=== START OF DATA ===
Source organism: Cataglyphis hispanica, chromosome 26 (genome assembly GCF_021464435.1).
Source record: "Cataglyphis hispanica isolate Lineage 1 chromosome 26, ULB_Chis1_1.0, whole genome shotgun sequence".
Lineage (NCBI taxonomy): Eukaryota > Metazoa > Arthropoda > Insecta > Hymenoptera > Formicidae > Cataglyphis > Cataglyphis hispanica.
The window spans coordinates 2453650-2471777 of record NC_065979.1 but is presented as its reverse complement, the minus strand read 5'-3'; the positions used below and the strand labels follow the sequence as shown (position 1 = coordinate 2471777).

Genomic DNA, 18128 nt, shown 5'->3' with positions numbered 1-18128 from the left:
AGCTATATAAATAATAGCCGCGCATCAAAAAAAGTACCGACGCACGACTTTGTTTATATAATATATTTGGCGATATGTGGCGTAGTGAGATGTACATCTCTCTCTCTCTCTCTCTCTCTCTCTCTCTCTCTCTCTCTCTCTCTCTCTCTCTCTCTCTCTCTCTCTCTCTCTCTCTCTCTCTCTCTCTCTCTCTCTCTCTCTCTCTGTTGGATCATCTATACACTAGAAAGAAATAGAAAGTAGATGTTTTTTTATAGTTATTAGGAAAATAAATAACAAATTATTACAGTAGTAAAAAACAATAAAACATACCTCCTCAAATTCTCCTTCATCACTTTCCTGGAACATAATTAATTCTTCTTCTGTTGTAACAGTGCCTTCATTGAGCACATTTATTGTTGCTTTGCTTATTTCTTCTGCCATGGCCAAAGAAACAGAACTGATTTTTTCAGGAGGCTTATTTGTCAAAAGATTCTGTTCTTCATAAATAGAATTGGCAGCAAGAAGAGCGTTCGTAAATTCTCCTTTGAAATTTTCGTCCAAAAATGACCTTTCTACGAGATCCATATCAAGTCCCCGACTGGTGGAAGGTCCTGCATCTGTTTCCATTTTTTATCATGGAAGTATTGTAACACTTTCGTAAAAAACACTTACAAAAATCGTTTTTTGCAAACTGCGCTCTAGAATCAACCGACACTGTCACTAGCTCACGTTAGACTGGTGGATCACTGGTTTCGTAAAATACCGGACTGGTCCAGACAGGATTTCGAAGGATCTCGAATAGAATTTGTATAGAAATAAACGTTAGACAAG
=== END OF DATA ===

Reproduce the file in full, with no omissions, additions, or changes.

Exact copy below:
Source organism: Cataglyphis hispanica, chromosome 26 (genome assembly GCF_021464435.1).
Source record: "Cataglyphis hispanica isolate Lineage 1 chromosome 26, ULB_Chis1_1.0, whole genome shotgun sequence".
Lineage (NCBI taxonomy): Eukaryota > Metazoa > Arthropoda > Insecta > Hymenoptera > Formicidae > Cataglyphis > Cataglyphis hispanica.
The window spans coordinates 2453650-2471777 of record NC_065979.1 but is presented as its reverse complement, the minus strand read 5'-3'; the positions used below and the strand labels follow the sequence as shown (position 1 = coordinate 2471777).

Genomic DNA, 18128 nt, shown 5'->3' with positions numbered 1-18128 from the left:
AGCTATATAAATAATAGCCGCGCATCAAAAAAAGTACCGACGCACGACTTTGTTTATATAATATATTTGGCGATATGTGGCGTAGTGAGATGTACATCTCTCTCTCTCTCTCTCTCTCTCTCTCTCTCTCTCTCTCTCTCTCTCTCTCTCTCTCTCTCTCTCTCTCTCTCTCTCTCTCTCTCTCTCTCTCTCTCTCTCTCTCTCTGTTGGATCATCTATACACTAGAAAGAAATAGAAAGTAGATGTTTTTTTATAGTTATTAGGAAAATAAATAACAAATTATTACAGTAGTAAAAAACAATAAAACATACCTCCTCAAATTCTCCTTCATCACTTTCCTGGAACATAATTAATTCTTCTTCTGTTGTAACAGTGCCTTCATTGAGCACATTTATTGTTGCTTTGCTTATTTCTTCTGCCATGGCCAAAGAAACAGAACTGATTTTTTCAGGAGGCTTATTTGTCAAAAGATTCTGTTCTTCATAAATAGAATTGGCAGCAAGAAGAGCGTTCGTAAATTCTCCTTTGAAATTTTCGTCCAAAAATGACCTTTCTACGAGATCCATATCAAGTCCCCGACTGGTGGAAGGTCCTGCATCTGTTTCCATTTTTTATCATGGAAGTATTGTAACACTTTCGTAAAAAACACTTACAAAAATCGTTTTTTGCAAACTGCGCTCTAGAATCAACCGACACTGTCACTAGCTCACGTTAGACTGGTGGATCACTGGTTTCGTAAAATACCGGACTGGTCCAGACAGGATTTCGAAGGATCTCGAATAGAATTTGTATAGAAATAAACGTTAGACAAG